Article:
I turned left to Hermosa Street where a row of similar single-family houses were built along the street. A group of boisterous teenagers sang the current number-one hit on Billboard Hot 100 with their guitar from my left side when I stopped at a stop sign. They lived “Young, Wild, and Free”, I quoted from Tumblr. Some of my friends used to live on this street, but I was extremely sure that none of them came back to Rosefield to work for their mother. I still kept in touch with my teammates, and no one was more pathetic than me even though it was only I and my giant linebacker, Ted Copeland, who got the sports scholarship. Ted, himself, was now a successful sports agent in Dallas.
It didn’t mean that I regretted my decision not to take the scholarship, but I swore to God playing football was fucking exhausting. And I didn’t want to spend my four years of college to get squashed by other men who had more pounds than me. I had thought of quitting football over and over, but after seeing Dad with his starry-eyed expression, feeling so proud of me, every time I scored a touchdown, I couldn’t do it. That’s the least that I could do to make him happy. But in the end, I quit football after high school. When I didn’t take the sports scholarship and ran away to New York, I felt like I had disappointed him, although I was fully aware that he was the one who supported me the most. On my junior year, Dad got a stroke. Until now, I lived in guilty because I felt I took part in Dad’s condition.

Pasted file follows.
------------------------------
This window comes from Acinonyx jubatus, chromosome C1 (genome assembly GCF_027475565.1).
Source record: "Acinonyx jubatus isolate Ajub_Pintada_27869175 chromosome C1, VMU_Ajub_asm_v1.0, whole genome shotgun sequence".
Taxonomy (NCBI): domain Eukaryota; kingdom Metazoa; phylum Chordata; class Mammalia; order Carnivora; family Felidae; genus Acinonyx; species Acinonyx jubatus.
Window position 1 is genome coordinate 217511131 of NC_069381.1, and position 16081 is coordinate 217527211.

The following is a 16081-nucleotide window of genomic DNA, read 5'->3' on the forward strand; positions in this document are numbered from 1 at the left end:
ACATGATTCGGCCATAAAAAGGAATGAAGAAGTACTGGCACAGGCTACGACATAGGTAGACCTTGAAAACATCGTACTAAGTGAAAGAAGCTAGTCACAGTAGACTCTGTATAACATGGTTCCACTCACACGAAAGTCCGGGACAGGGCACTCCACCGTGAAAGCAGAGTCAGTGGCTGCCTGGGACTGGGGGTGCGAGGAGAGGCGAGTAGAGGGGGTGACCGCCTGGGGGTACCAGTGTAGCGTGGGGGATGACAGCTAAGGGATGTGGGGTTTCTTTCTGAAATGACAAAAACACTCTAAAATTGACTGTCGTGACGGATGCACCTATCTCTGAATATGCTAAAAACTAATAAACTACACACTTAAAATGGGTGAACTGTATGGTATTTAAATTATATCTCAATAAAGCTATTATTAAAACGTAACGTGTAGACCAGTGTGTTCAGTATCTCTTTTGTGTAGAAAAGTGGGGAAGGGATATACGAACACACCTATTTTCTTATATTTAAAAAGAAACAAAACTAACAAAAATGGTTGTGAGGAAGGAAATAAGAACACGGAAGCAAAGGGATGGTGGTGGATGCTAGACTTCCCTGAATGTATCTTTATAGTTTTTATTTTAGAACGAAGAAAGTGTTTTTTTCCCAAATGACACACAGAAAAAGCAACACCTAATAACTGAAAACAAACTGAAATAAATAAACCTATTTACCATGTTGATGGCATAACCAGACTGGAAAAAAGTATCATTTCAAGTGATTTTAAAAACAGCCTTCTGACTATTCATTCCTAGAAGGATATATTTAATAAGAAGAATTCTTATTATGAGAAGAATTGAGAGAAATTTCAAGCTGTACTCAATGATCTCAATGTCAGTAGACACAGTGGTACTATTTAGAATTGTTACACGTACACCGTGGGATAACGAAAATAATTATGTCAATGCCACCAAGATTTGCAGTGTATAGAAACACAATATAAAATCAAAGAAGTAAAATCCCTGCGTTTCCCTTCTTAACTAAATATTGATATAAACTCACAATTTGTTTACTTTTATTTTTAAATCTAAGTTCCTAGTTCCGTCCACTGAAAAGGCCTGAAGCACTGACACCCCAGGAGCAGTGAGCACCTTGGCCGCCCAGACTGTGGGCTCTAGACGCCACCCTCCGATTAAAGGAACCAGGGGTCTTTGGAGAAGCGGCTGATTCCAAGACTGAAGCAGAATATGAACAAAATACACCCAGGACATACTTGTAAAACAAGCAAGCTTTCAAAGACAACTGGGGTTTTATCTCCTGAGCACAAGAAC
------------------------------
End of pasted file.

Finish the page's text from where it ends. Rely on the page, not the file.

Hermosa Street led to two different places in Rosefield. If I turned left, I would reach a forest which was used as a running track for Rosefield High’s cross country athletes and sometimes our running track as well when Dad felt chaotic evil and commanded us to run across the forest. It was also a place where my soon-to-be Rosefield High students made love. If I turned right, I would reach Lake Rosefield, my home sweet home.